Those who sell water are promoting lawn elimination programs as a water conservation strategy. Such programs are not unlike "throwing the baby out with the bath water." Lawns have innumerable environmental and quality of life benefits, and eliminating lawns eliminates those benefits. Watering lawns correctly is the "win-win" solution and weather-based controllers are the easiest way to accomplish it.

Remembering How Lawns Use Water
Once again, lawns use water through evaporation and transpiration. The water that is used needs to be replaced in order for the lawn to survive. Water evaporates faster nearer the surface, so the deeper and stronger the root system of the lawn, the less (or more slowly) the lawn is affected by evaporation and the less frequently water is required to keep it healthy and green.

California

The

    Politics

       of Water

          in California

 

 

Only three percent* of California's water goes to residential landscapes (out of a total of eleven percent for all urban uses). Forty-eight percent goes to the environment and forty-one percent is delivered to agriculture.** Most of California's rain and snowfall is in the northern half of the state. The California Aqueduct brings water from the north to the south.

In 2008, a federal judge ruled, in a suit filed by the Natural Resources Defense Council, that pumping water out of the Sacramento Delta into the California Aqueduct had an adverse effect on the habitat of a small endangered fish called the Delta Smelt. The judge ordered a thirty percent reduction in the volume of water pumped into the Aqueduct, resulting in a thirty percent reduction to farmers and most water purveyors in Southern California. In response, the urban purveyors imposed higher rates, fines, and landscape water rationing. Their focus has been on landscape conservation directed primarily at the elimination or reduction of lawn areas. The judge's ruling has been appealed, bringing forth evidence of invasive predatory species (striped bass) and sewer discharges from Sacramento as potential major contributors to the Delta Smelt's decline. However, scientists have not been able to determine which factors are the primary causes of the fish's population decrease. It is assumed that diverting water from the Delta into Southern California's aqueduct is at least contributing to the problem. Hence, Southern California water users are being punished as though guilty until proven innocent. While Southern California's water flows into San Francisco Bay, Northern Californians are unaffected. As a matter of fact, many view the current deadlock as beneficial to the reliability of "their" supply. Politically, environmental extremists, parochial Northern Californians, and Delta farmers hold the balance of power and are using the Endangered Species Act to promote their self-interest.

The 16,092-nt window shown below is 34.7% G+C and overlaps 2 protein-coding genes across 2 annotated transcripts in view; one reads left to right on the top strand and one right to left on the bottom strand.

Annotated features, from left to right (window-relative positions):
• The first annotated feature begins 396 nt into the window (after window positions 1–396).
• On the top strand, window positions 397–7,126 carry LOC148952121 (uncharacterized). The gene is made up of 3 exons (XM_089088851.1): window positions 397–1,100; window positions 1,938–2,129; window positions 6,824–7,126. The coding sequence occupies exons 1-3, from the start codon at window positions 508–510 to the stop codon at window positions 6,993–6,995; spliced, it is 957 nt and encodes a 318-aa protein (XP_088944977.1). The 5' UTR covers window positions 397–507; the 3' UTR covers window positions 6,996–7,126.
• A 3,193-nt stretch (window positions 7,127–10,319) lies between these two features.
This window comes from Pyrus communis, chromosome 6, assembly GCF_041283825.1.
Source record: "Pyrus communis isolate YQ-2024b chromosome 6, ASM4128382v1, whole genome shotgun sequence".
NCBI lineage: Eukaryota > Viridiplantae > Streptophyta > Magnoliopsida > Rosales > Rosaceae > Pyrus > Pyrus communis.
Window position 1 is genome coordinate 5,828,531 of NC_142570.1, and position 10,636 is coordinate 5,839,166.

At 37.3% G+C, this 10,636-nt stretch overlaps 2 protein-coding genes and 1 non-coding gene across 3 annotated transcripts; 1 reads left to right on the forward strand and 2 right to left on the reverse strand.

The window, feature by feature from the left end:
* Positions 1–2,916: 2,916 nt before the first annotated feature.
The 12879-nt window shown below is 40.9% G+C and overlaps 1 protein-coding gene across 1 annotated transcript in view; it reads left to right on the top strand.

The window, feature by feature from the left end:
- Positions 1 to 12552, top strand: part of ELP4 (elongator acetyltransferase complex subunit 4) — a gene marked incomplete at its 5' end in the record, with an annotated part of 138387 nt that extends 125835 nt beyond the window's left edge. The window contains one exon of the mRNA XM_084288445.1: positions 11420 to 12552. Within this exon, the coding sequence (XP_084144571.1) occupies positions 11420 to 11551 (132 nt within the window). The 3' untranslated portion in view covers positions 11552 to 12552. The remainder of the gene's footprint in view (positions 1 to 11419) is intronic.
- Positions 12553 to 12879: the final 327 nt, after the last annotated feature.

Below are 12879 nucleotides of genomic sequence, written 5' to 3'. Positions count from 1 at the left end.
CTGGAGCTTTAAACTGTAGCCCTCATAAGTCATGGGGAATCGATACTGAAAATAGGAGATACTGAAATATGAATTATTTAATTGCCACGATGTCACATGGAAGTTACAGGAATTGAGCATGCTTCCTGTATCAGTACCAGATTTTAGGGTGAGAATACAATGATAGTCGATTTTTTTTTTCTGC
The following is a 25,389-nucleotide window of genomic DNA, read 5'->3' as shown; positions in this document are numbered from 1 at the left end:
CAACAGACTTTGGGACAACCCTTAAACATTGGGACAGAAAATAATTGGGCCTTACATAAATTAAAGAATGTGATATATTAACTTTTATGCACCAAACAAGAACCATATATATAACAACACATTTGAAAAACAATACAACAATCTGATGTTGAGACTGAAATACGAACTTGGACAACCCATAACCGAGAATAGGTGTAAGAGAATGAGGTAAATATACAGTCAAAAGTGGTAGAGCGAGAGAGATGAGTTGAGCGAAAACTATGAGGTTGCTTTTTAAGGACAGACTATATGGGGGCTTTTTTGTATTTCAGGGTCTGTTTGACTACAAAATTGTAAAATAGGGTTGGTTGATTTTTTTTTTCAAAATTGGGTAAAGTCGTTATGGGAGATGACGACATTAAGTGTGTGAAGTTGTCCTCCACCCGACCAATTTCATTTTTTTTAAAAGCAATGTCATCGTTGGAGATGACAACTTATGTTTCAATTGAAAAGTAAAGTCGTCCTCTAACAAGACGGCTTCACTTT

It is important to keep in mind that residential landscapes use only three percent of California's water. Eliminating every lawn, shrub and tree in residential areas will have no significant impact on the water situation, yet neighborhoods would be as barren as a desert.

 
A Drop in the Bucket
Statewide Distribution Of Water**
 
48% Environment Water useage Chart
41% Agriculture
 
11% Urban
(includes 3% for residential landscapes*)
 
Your water rates have been raised and rationing and fines have been imposed. Traditional beautiful Southern California landscapes are in jeopardy of being sacrificed on the altar of a tiny fish. To compensate for this man-made water shortage, purveyors are promoting "native" plants and artificial turf as environmentally correct substitutes for lawns and other lush plants. They have even hired "water cops" to cite "illegal" sprinkling. Ironically, lawns are environmental benefactors, not detractors, as we have shown on the previous pages.

If you are not ready to accept a future of rising rates, blistering hot plastic lawns and drab shrubs, tell your city council, water purveyor, state legislators and governor to do their job and fight for your water. Tell them to put people first and fulfill their fundamental responsibility to provide a reliable, adequate, and affordable water supply.

This can be done by approving and funding supply projects such as desalination, and purchasing water from marginal agricultural producers and ultimately the construction of a Delta bypass canal. The solution is not to continue to punish homeowners with rationing and the imposition of undesirable design requirements. It is past time to direct efforts to achieve a permanent supply solution to meet present and future needs of all of California's residents.
* California Urban Water Conservation Council       
** Figures from the California Department of Water Resources Water Plan Highlights 2005